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Deep Voices #63
Who the hell is "Skunk Boy"?
Matt Werth’s RVNG label does many excellent things, one of which is the long-running FRKWYS series, pairing avant-garde collaborators across generations. Julianna Barwick and Ikue Mori, Kaitlyn Aurelia Smith and Suzanne Ciani, and possibly my favorite, Arp and Anthony Moore. Moore founded the group Slapp Happy, played with Henry Cow, and his ’70s solo work is a touchstone of minimalism. Arp, otherwise known as Alexis Georgopoulos, was a member of the early 2000s percussion-heavy post-punk group Tussle, before starting his solo dreamy synthesizer project. (Their edition is FRKWYS 3, from 2010; at this point, Arp might qualify as the senior partner in a new duo.) The music of both Arp and Moore consists of unfurling tones, not necessarily drone, but something more bucolic. A collaboration between the two could have lacked spice, finding a common language in the clouds, but instead it’s quite bubbly. Track two, “Spinette,” is a real delight: Arp and Moore abandon the precedent of either of their eras and throw it back a century to make something sexy and baroque. A galloping piano, a dreamy sweep of the cello. A barnburner for the Gilded Ages. Sense, sensibility, and “Spinette.”
Fourteen years ago, when I was working at the Fader, we did a piece on Mica Levi, then going by Micachu. It was for an issue we did in tribute to David Byrne, and their story was part of a package of artists who were following in his footsteps. I remember one of the options for photos had Levi covering their face entirely with their fist. It was very cool and very weird. But, I said, we can’t run only one photo of an artist and not show their face. So we didn’t. Looking back, that was a mistake.
We were right, at least, about the Byrneian heights of Levi’s career. In addition to flourishing as a bandleader, Levi has become an Oscar nominated composer of film scores, and a valued collaborator, particularly across two brilliant albums with her friend Tirzah. But despite the breadth of Levi’s skill and ambition, they still yawn off little songs from time to time, lofi golden nuggets like “Skunk Boy.” At 1:18 long, there’s not a lot to it, a little guitar strum and Levi’s throaty monotone. “Sleep, sleep, I just want to sleep,” they sing, and it does at first sound like a little lullaby, before the song takes a hard left with the next line: “I don’t want to wake the other prisoners.”
I love songs like this. I love art like this. A genius mumbles into a tape recorder. A genius doodles on a paper napkin. Informality from those capable of the grandest of formalities. A way to rest when you’re never off duty. Who the hell is “Skunk Boy”?
You can go in two directions with British monotone music: the Maximum Joy direction, with a song like “Silent Street” that finds itself lumbering along dazedly, stunned by the gorgeousness of the world. Set that style for another day, another Deep Voices. Today, we’re in the mopey zone, with FITH’s “Forest,” which is monotone because it’s sung straight from the dirt. They can’t breathe too well down there. The archetype of this kind of moody British person talk-singing has got to be This Heat. They open an album commanding, “you are now in a deep sleep.” You could keep listening, or you could nod out for a while. Up to you. I love British people who do not give a fuck. Sing? Fuck you! We’re gonna mumble and bang on the drums like heathens. Perfect music.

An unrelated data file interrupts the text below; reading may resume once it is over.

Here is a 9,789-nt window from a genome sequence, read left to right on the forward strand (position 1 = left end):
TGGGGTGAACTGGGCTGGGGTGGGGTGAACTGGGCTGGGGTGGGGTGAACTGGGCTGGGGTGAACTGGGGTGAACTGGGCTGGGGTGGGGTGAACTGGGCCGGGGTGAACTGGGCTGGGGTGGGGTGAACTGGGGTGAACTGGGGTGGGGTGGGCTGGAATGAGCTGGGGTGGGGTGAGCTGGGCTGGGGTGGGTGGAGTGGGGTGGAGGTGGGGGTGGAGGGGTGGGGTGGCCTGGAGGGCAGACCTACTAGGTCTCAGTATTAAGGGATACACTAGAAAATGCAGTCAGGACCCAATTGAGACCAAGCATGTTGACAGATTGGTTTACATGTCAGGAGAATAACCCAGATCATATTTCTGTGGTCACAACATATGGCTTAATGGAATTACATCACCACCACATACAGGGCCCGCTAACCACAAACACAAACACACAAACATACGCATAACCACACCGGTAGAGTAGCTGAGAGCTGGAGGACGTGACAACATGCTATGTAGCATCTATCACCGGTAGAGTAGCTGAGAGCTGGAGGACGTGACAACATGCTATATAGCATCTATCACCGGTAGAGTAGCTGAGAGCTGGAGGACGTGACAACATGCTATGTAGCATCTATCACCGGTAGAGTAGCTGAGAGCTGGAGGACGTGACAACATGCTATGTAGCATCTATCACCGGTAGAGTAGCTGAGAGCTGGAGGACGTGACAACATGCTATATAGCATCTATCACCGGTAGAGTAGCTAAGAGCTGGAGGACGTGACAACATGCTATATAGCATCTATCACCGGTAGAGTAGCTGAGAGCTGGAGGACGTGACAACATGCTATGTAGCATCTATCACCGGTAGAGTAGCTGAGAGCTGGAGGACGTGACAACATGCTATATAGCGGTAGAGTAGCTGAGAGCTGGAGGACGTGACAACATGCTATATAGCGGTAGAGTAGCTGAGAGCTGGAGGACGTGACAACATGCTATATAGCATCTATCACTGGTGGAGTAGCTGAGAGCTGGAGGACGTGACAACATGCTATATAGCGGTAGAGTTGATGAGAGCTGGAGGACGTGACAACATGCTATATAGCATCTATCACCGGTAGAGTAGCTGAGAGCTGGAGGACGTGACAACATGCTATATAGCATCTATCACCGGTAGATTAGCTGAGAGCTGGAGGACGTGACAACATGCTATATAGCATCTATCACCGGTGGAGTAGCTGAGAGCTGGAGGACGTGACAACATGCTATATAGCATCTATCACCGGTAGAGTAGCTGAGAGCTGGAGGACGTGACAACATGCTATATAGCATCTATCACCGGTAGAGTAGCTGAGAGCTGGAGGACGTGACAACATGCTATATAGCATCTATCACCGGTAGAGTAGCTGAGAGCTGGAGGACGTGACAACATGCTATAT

It was a perverse pleasure, then, to discover “Forest” a few weeks ago, a song of dire sounding muffled poetry. The whole thing sounds like someone being kicked when they’re down. British people have moodiness down to an artform. Would I like this music if I was from the UK? Perhaps I like it because it lets me be a tourist. I feel like Paddington, far from home but ever curious. Pass the marmalade.
Charles Webster typically makes deep house; how he was called upon to remix the Tindersticks is beyond me. It was an excellent wildcard idea, as his 2021 take on the stalwart rock group’s “Man Alone (Can’t Stop the Fadin’)” is a dream. The original is already a long and loping track, but it gets a bit busy; Webster adds by subtracting, pumping up the heartbeat of a bass line, adding a small sweep of vocal echo. I find the song to be really stirring. Listening, I’ve reminded of the Henrik Schwarz remix of Coldcut’s “Walk a Mile in My Shoes.” Hopefully I will not make them both seem lame, but I feel like they are both “mature” remixes. These are songs that have bloomed, not erupted. And wouldn’t you rather be a flower than a grenade?
Patience is a quality I’ve learned. I used to think patience was keeping your head down, absorbing the blows. But then, once in a while, I’d completely lose my cool. I wasn’t being patient, I was being quietly obdurate until I couldn’t keep quiet any longer. Patience is about maintaining a steady pace, averaging the ups and downs and translating that into reliability for others. I don’t think that rules out surprise, but it does hopefully rule out erraticism.
Maybe you’re a patient person who turns to music for wildness. Free jazz, grindcore, whatever. That makes sense. But recently I have not been drawn to the wildest of extremes. I do wonder, as my temperament has changed, has my interest in music. Time will tell, as it always does. For now, this song is right on schedule.
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